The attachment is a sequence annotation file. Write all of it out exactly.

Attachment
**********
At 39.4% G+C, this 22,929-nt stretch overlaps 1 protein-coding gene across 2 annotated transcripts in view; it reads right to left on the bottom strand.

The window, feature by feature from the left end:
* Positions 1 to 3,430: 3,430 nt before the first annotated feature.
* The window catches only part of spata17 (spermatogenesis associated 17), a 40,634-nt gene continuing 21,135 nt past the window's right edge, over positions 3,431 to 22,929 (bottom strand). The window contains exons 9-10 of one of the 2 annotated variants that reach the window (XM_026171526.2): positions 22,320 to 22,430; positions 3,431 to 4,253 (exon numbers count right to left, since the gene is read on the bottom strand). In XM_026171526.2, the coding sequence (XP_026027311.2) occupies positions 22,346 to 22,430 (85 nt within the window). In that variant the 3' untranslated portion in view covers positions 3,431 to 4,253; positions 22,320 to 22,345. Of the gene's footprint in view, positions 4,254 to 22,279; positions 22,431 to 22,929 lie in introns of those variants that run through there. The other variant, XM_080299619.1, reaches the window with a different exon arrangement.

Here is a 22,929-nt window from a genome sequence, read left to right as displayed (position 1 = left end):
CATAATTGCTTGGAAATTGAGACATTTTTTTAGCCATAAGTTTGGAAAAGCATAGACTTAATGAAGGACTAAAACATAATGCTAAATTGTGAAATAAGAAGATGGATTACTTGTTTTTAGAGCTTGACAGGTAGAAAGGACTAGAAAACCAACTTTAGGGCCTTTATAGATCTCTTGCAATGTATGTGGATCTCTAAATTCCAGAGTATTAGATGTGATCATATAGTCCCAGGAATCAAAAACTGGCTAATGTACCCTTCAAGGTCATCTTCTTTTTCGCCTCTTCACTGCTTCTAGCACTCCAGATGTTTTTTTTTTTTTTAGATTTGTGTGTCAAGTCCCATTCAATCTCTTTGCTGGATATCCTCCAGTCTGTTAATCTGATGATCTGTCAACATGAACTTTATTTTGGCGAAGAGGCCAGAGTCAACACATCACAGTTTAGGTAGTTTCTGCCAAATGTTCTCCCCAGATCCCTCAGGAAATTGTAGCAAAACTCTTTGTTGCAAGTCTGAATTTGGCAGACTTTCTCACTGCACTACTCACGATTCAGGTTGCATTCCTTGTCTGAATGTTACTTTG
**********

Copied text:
At 39.4% G+C, this 22,929-nt stretch overlaps 1 protein-coding gene across 2 annotated transcripts in view; it reads right to left on the bottom strand.

The window, feature by feature from the left end:
* Positions 1 to 3,430: 3,430 nt before the first annotated feature.
* The window catches only part of spata17 (spermatogenesis associated 17), a 40,634-nt gene continuing 21,135 nt past the window's right edge, over positions 3,431 to 22,929 (bottom strand). The window contains exons 9-10 of one of the 2 annotated variants that reach the window (XM_026171526.2): positions 22,320 to 22,430; positions 3,431 to 4,253 (exon numbers count right to left, since the gene is read on the bottom strand). In XM_026171526.2, the coding sequence (XP_026027311.2) occupies positions 22,346 to 22,430 (85 nt within the window). In that variant the 3' untranslated portion in view covers positions 3,431 to 4,253; positions 22,320 to 22,345. Of the gene's footprint in view, positions 4,254 to 22,279; positions 22,431 to 22,929 lie in introns of those variants that run through there. The other variant, XM_080299619.1, reaches the window with a different exon arrangement.

Here is a 22,929-nt window from a genome sequence, read left to right as displayed (position 1 = left end):
CATAATTGCTTGGAAATTGAGACATTTTTTTAGCCATAAGTTTGGAAAAGCATAGACTTAATGAAGGACTAAAACATAATGCTAAATTGTGAAATAAGAAGATGGATTACTTGTTTTTAGAGCTTGACAGGTAGAAAGGACTAGAAAACCAACTTTAGGGCCTTTATAGATCTCTTGCAATGTATGTGGATCTCTAAATTCCAGAGTATTAGATGTGATCATATAGTCCCAGGAATCAAAAACTGGCTAATGTACCCTTCAAGGTCATCTTCTTTTTCGCCTCTTCACTGCTTCTAGCACTCCAGATGTTTTTTTTTTTTTTAGATTTGTGTGTCAAGTCCCATTCAATCTCTTTGCTGGATATCCTCCAGTCTGTTAATCTGATGATCTGTCAACATGAACTTTATTTTGGCGAAGAGGCCAGAGTCAACACATCACAGTTTAGGTAGTTTCTGCCAAATGTTCTCCCCAGATCCCTCAGGAAATTGTAGCAAAACTCTTTGTTGCAAGTCTGAATTTGGCAGACTTTCTCACTGCACTACTCACGATTCAGGTTGCATTCCTTGTCTGAATGTTACTTTG